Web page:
A large part of the appeal of urban living is the proximity to the lifestyle and leisure, such as restaurants, coffee shops, bookstores or gyms. Urban dwellers are particularly drawn to new, unique and innovative businesses that are often independently owned. A restaurant owned and operated by a local chef is generally more likely to be patronized than a generic national chain restaurant. But, therein lies the problem…

Lenders and investors often focus on the credit of tenants when underwriting commercial real estate.  The stronger the credit of the tenant(s), the lesser the likelihood that they will default on their lease payments, thereby reducing the risk to both investors and lenders. However, focusing on credit in an urban mixed-use development can create an interesting paradox.  The local restaurant owner may not necessarily have bad credit, but his balance sheet is often not sufficient for a lender who is underwriting a loan whose debt service will be paid by that tenant’s rental income. This is less of a problem in a refinance or acquisition when a lender can look to the historical performance of a property and its tenants. However, when underwriting a new development, a lender won’t have that luxury.

Our team at Metropolitan Capital (“MCA”) has quite a lot of experience in working through this issue for our clients.  Here are a few strategies we have found to be helpful in getting lenders comfortable with these types of tenants:

  • Sell your tenant’s background and resume. If your tenants have a proven track record of success, this can go a long way. Is their business a proven concept or a new one? How many other businesses have they started, and how have they performed?
  • Sell your tenant’s concept and why it will be well-received in the development’s location. If kebabs are the hot new trend and your tenant has a quick-serve kebab concept to serve the neighborhood workforce population who have previously had to drive 5 or 10 minutes to get their kebab fix, then that is a compelling recipe for success and should be emphasized!
  • Sell the depth of the market. Tenants’ going out of business is unfortunately a fact of life. However, urban developments or redevelopments can typically be found in supply-constrained markets, which can often mean that space can be very quickly leased to any of a number of tenants who have been waiting for an opportunity to find space in that market. A highly coveted market is a huge risk deterrent.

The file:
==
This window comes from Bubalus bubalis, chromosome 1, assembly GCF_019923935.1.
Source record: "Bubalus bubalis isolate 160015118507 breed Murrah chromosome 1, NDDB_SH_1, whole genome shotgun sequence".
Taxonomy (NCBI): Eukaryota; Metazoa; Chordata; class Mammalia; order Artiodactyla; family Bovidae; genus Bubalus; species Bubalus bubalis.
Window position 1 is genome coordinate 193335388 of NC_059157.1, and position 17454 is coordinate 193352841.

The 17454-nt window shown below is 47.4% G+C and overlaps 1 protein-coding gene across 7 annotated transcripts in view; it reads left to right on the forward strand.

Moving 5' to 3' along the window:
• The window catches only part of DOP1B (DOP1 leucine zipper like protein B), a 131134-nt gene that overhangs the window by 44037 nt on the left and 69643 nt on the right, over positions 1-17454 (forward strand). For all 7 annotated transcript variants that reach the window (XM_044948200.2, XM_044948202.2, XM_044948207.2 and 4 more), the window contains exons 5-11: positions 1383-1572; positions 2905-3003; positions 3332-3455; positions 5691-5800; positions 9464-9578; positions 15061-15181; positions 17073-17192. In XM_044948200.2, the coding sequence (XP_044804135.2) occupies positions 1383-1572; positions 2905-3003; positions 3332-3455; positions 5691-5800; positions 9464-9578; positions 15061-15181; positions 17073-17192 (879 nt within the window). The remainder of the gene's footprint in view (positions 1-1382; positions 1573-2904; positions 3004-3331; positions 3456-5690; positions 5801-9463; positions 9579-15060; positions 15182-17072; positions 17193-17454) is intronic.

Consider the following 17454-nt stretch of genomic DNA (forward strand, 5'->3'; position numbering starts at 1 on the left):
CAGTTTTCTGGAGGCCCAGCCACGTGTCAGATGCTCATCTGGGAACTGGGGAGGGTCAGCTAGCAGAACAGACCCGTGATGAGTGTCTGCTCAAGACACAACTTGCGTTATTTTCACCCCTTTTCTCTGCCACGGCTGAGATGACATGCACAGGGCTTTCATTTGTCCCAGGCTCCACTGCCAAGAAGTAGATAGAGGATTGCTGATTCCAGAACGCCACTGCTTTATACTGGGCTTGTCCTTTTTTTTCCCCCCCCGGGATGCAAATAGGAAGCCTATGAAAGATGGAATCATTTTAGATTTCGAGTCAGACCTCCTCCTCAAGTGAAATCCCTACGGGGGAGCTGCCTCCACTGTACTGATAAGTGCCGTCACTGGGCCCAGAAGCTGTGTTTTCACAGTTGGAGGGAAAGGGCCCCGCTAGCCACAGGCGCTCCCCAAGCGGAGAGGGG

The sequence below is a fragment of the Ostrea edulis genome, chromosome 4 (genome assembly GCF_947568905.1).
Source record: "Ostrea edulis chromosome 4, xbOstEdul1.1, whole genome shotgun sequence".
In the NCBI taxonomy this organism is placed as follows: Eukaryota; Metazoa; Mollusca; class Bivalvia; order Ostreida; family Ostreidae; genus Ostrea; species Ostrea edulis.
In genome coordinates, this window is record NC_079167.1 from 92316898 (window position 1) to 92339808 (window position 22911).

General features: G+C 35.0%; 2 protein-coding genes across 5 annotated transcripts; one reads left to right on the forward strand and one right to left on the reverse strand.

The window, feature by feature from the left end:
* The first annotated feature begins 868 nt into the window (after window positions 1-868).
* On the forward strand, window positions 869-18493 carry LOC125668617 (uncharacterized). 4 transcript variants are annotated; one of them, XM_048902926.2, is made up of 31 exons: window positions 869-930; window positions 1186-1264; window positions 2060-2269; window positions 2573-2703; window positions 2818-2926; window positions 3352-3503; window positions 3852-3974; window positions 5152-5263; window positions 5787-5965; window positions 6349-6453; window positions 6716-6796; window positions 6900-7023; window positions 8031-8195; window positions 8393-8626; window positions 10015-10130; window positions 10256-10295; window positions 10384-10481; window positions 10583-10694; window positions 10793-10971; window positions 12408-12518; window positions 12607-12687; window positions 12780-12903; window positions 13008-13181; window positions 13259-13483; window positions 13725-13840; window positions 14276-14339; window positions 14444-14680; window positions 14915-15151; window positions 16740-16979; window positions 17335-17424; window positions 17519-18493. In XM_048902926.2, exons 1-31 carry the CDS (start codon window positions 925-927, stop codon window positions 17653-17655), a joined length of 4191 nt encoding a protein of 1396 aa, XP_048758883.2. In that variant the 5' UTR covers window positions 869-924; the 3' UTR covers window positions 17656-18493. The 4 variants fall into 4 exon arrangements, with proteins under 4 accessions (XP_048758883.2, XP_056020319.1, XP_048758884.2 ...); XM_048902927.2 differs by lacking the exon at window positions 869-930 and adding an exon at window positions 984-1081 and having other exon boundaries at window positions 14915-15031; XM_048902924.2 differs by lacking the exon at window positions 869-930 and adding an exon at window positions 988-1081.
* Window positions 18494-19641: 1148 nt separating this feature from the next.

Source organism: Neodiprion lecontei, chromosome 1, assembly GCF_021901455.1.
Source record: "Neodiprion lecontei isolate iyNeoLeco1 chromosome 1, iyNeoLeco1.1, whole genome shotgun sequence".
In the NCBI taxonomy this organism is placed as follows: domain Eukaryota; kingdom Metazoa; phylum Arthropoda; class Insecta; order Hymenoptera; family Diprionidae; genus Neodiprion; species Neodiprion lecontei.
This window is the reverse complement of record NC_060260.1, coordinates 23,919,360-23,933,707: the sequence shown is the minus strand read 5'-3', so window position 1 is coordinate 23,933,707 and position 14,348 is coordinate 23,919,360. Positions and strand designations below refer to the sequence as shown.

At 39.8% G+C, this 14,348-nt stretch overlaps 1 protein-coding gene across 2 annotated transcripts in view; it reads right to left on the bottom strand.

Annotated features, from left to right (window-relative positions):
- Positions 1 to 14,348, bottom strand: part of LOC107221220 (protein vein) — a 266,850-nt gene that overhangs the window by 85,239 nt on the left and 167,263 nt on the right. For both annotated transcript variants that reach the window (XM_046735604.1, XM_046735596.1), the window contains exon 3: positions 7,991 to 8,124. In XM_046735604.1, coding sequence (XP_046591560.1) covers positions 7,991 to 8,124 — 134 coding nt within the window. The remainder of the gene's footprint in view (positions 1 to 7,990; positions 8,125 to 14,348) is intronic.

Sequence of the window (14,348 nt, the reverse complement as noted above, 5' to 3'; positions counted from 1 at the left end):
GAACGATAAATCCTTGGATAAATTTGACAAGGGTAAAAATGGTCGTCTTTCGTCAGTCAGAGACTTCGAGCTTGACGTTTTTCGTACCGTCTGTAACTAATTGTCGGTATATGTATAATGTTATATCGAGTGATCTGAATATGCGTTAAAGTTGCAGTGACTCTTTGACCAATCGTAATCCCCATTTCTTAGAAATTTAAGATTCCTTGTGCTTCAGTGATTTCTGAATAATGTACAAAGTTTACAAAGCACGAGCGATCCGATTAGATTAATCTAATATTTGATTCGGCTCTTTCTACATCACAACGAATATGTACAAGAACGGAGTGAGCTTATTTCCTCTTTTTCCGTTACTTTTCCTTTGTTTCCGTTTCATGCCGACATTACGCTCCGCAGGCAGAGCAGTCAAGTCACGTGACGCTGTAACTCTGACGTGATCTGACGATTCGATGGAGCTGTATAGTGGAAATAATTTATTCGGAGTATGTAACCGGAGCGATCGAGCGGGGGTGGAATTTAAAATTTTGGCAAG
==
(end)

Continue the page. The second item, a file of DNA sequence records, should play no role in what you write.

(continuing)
If all else fails, it may be time to consider some financing options in order to get your deal done, which may be less attractive initially but will still allow you to execute your business plan. One option may be to de-lever down in the 50% to 60% Loan-to-Cost range in order to get the lender comfortable with the risk.  At lower leverage, a tenant default is less likely to negatively affect the borrower’s ability to service their debt.

Another option may be a private (non FDIC-insured) lender.  A private lender can often get you to your desired loan proceeds, albeit at a higher interest rate. Depending on the borrower’s confidence in their tenants, this may option may enhance risk, as a tenant default is more likely to negatively affect the borrower’s ability to service the debt at a higher interest rate.

While the above options may be less attractive initially, they are often an effective temporary strategy to get your development financed and to get your tenants in occupancy.  Once the development has been built and your tenants have established successful track records, you will have an easier path to obtaining traditional bank financing.

Obtaining financing for what many banks consider to be “non-traditional” developments can often be tricky. MCA’s experience can prove to be invaluable in assisting borrowers to navigate through this process. For further information on how Metropolitan Advisors can help you finance your next mixed-use development, please contact Brandon Wilhite at bwilhite@metcapital.com or visit our website at www.metcapital.com.